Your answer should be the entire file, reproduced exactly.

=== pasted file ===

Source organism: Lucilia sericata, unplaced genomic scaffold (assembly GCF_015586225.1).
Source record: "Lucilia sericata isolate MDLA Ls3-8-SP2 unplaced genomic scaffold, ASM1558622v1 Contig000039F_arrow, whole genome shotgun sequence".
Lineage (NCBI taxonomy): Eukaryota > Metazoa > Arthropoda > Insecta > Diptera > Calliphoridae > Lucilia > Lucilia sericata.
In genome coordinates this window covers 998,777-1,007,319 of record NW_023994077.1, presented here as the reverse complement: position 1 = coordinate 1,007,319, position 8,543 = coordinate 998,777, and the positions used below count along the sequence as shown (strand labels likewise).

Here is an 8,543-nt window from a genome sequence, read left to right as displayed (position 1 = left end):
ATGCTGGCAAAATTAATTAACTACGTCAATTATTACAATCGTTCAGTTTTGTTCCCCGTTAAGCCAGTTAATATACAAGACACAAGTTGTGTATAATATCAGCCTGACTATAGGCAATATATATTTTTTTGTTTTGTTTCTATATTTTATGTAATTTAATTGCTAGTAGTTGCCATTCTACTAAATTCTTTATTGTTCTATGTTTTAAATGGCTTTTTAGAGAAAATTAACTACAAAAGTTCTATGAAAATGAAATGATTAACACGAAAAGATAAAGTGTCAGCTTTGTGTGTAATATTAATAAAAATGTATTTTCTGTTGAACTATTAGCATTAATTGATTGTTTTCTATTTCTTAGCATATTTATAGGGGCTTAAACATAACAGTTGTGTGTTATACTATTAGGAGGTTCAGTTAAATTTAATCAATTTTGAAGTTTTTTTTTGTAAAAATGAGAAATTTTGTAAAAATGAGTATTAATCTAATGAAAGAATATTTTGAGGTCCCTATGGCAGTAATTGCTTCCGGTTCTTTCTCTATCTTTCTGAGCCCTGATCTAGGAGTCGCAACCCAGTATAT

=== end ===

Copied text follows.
Source organism: Lucilia sericata, unplaced genomic scaffold (assembly GCF_015586225.1).
Source record: "Lucilia sericata isolate MDLA Ls3-8-SP2 unplaced genomic scaffold, ASM1558622v1 Contig000039F_arrow, whole genome shotgun sequence".
Lineage (NCBI taxonomy): Eukaryota > Metazoa > Arthropoda > Insecta > Diptera > Calliphoridae > Lucilia > Lucilia sericata.
In genome coordinates this window covers 998,777-1,007,319 of record NW_023994077.1, presented here as the reverse complement: position 1 = coordinate 1,007,319, position 8,543 = coordinate 998,777, and the positions used below count along the sequence as shown (strand labels likewise).

Here is an 8,543-nt window from a genome sequence, read left to right as displayed (position 1 = left end):
ATGCTGGCAAAATTAATTAACTACGTCAATTATTACAATCGTTCAGTTTTGTTCCCCGTTAAGCCAGTTAATATACAAGACACAAGTTGTGTATAATATCAGCCTGACTATAGGCAATATATATTTTTTTGTTTTGTTTCTATATTTTATGTAATTTAATTGCTAGTAGTTGCCATTCTACTAAATTCTTTATTGTTCTATGTTTTAAATGGCTTTTTAGAGAAAATTAACTACAAAAGTTCTATGAAAATGAAATGATTAACACGAAAAGATAAAGTGTCAGCTTTGTGTGTAATATTAATAAAAATGTATTTTCTGTTGAACTATTAGCATTAATTGATTGTTTTCTATTTCTTAGCATATTTATAGGGGCTTAAACATAACAGTTGTGTGTTATACTATTAGGAGGTTCAGTTAAATTTAATCAATTTTGAAGTTTTTTTTTGTAAAAATGAGAAATTTTGTAAAAATGAGTATTAATCTAATGAAAGAATATTTTGAGGTCCCTATGGCAGTAATTGCTTCCGGTTCTTTCTCTATCTTTCTGAGCCCTGATCTAGGAGTCGCAACCCAGTATAT